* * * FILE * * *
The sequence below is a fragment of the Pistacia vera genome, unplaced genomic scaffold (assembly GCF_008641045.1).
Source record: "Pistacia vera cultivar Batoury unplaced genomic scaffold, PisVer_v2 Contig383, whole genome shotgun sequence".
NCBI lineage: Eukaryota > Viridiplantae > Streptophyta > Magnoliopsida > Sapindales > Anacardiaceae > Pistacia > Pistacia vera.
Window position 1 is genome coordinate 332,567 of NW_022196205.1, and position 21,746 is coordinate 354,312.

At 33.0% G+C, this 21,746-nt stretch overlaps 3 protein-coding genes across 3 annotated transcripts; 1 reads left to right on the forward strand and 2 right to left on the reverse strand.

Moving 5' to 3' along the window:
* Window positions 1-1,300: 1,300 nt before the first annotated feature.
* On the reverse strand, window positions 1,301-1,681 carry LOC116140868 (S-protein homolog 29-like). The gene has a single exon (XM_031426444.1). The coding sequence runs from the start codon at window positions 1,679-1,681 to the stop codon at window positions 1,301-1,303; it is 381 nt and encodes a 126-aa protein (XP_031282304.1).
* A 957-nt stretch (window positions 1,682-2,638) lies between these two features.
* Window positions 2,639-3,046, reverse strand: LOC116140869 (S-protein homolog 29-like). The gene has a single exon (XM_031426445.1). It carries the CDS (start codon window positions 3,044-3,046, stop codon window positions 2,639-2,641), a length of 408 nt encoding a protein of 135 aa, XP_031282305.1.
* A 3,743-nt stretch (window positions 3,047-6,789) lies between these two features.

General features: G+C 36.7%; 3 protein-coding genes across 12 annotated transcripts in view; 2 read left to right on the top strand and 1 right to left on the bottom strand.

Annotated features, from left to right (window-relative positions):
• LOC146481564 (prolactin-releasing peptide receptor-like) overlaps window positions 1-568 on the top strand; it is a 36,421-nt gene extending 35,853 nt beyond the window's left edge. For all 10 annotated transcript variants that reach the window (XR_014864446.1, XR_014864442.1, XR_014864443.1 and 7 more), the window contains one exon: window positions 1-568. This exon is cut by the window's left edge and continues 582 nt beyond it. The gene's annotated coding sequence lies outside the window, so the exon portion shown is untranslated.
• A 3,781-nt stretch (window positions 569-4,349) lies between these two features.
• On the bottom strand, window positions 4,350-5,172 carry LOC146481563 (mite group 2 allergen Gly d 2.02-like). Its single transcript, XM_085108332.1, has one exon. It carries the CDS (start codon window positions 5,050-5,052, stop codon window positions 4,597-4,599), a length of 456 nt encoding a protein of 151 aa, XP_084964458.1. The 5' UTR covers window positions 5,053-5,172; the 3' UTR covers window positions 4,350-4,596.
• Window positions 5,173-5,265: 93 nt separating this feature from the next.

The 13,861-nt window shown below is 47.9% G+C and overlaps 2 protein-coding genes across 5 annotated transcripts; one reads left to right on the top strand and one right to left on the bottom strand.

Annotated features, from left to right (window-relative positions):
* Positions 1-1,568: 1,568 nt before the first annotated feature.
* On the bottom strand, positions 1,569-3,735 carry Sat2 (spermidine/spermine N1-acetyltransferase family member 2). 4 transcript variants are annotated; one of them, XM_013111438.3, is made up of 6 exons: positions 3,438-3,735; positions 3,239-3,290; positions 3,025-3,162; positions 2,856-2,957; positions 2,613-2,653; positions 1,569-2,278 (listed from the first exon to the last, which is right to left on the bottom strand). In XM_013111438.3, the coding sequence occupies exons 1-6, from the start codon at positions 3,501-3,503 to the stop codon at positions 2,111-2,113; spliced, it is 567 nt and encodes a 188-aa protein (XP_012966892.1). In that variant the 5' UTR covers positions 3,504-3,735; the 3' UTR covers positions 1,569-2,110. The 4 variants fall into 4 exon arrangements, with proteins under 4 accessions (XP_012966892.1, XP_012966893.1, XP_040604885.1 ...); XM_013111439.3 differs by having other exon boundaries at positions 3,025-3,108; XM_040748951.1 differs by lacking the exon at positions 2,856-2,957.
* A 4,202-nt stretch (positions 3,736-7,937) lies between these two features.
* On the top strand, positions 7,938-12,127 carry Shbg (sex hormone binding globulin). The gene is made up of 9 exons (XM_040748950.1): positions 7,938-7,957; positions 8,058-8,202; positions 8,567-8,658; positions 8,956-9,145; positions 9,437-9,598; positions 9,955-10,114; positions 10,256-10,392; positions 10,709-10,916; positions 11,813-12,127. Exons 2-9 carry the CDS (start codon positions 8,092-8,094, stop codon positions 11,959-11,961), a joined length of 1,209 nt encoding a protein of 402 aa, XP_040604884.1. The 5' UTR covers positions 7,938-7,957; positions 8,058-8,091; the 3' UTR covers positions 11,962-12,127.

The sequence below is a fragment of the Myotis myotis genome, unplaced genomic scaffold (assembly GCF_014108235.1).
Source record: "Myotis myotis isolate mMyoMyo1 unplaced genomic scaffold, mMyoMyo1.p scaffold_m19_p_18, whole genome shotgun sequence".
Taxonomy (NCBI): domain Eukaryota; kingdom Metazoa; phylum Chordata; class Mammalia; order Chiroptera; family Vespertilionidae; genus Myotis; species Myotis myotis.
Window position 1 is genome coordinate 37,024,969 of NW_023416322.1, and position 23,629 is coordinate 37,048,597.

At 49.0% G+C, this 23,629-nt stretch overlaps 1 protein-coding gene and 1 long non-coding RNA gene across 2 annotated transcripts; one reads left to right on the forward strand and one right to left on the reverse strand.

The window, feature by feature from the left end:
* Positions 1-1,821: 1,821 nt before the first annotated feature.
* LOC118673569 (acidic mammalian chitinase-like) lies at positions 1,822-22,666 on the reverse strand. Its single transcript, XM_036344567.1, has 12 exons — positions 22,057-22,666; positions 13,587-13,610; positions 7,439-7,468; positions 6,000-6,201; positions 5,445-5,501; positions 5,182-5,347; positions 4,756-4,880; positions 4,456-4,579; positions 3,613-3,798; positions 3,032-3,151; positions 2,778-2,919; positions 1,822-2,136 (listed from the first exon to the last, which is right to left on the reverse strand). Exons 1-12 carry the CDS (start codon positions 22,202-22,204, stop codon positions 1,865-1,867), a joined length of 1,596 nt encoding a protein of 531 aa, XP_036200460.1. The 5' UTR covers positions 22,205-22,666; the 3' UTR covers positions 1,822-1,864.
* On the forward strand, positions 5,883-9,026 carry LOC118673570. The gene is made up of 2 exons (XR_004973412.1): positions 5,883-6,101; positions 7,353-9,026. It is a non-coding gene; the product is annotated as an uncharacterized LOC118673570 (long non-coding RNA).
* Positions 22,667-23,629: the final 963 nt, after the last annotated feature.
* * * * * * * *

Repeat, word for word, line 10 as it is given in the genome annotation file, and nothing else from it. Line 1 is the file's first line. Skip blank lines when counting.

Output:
* Window positions 2,639-3,046, reverse strand: LOC116140869 (S-protein homolog 29-like). The gene has a single exon (XM_031426445.1). It carries the CDS (start codon window positions 3,044-3,046, stop codon window positions 2,639-2,641), a length of 408 nt encoding a protein of 135 aa, XP_031282305.1.